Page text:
Many family doctors are not treating breast cancer worries as urgently as official guidelines urge, a survey suggested yesterday.
One-third of GPs are confused about how they should respond to women's concerns, according to Breakthrough Breast Cancer's findings for BBC Radio 4's Today programme.
In a survey of 200 GPs, the charity found that 10% would treat a woman who had previously had confirmed breast cancer as routine.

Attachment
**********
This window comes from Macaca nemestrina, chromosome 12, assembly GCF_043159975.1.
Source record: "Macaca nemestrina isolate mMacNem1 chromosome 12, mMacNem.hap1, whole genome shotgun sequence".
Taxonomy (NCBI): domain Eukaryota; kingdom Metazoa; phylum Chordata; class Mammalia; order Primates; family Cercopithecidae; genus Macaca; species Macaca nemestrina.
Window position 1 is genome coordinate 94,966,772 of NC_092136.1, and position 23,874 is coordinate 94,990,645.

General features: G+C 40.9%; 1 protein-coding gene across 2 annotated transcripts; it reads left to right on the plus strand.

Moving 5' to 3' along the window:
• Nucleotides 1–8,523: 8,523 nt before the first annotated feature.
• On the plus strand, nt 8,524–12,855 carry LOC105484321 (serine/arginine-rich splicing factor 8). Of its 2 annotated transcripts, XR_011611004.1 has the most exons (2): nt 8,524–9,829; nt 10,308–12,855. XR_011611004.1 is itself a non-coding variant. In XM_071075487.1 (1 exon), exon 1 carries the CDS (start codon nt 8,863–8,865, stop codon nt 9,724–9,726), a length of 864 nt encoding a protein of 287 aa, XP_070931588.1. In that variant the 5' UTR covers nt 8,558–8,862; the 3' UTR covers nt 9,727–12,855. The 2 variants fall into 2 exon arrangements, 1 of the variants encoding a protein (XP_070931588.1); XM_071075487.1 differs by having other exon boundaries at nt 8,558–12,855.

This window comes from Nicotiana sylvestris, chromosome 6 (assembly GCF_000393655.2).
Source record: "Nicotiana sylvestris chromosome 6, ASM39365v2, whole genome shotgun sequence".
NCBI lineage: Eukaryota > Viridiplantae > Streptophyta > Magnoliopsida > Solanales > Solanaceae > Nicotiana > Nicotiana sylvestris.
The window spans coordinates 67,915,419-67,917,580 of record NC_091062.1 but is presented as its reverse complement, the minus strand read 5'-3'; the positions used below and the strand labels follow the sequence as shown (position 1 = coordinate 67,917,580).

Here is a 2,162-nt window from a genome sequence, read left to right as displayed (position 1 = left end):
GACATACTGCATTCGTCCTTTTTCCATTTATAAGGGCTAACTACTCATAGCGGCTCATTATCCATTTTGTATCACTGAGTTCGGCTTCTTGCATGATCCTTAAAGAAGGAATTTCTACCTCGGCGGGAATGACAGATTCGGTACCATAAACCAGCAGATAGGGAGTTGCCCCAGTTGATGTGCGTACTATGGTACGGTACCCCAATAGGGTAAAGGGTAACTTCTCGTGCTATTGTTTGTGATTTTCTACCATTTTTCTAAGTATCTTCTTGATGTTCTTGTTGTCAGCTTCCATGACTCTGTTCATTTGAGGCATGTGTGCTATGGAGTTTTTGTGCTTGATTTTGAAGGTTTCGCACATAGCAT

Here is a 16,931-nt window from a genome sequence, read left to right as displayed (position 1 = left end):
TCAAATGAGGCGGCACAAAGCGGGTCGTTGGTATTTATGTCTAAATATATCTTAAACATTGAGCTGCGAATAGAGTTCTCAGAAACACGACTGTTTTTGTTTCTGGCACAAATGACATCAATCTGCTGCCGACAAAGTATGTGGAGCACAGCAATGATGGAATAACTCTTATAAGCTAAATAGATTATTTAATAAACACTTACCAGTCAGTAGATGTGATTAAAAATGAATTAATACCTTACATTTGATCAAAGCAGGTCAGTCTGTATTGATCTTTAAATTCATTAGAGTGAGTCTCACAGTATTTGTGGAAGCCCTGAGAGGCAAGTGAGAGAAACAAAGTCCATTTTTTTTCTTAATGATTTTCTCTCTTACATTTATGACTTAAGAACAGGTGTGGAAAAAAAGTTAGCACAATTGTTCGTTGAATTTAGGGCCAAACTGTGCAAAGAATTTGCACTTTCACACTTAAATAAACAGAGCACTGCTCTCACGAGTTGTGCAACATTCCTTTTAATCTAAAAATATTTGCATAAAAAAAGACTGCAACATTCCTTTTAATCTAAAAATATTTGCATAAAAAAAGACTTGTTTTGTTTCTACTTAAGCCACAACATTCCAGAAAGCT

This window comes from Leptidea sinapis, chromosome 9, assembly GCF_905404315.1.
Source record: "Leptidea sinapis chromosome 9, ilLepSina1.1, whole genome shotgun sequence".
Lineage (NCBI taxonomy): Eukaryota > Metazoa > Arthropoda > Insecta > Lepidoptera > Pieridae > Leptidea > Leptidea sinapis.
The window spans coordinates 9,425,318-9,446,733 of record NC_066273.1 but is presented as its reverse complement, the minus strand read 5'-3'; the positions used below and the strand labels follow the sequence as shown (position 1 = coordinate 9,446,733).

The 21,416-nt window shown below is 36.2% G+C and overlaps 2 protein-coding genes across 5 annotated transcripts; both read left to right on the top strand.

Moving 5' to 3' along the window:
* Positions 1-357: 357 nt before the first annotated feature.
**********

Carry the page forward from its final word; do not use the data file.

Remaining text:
Some 34 per cent would refer routinely women aged under 30 who had reported a lump and had reasons for concern, such as a family history of the disease.
But guidelines from the National Institute for Health and Clinical Excellence (Nice) say that, in both such instances, women should be seen urgently.
Jeremy Hughes, chief executive of Breakthrough Breast Cancer, described the survey results as "surprising".
"If you go to your GP and the GP says 'well there may be something of concern here (but) it may not be very important' you don't go away and forget about it, you go away and worry," he told the BBC.Reuse content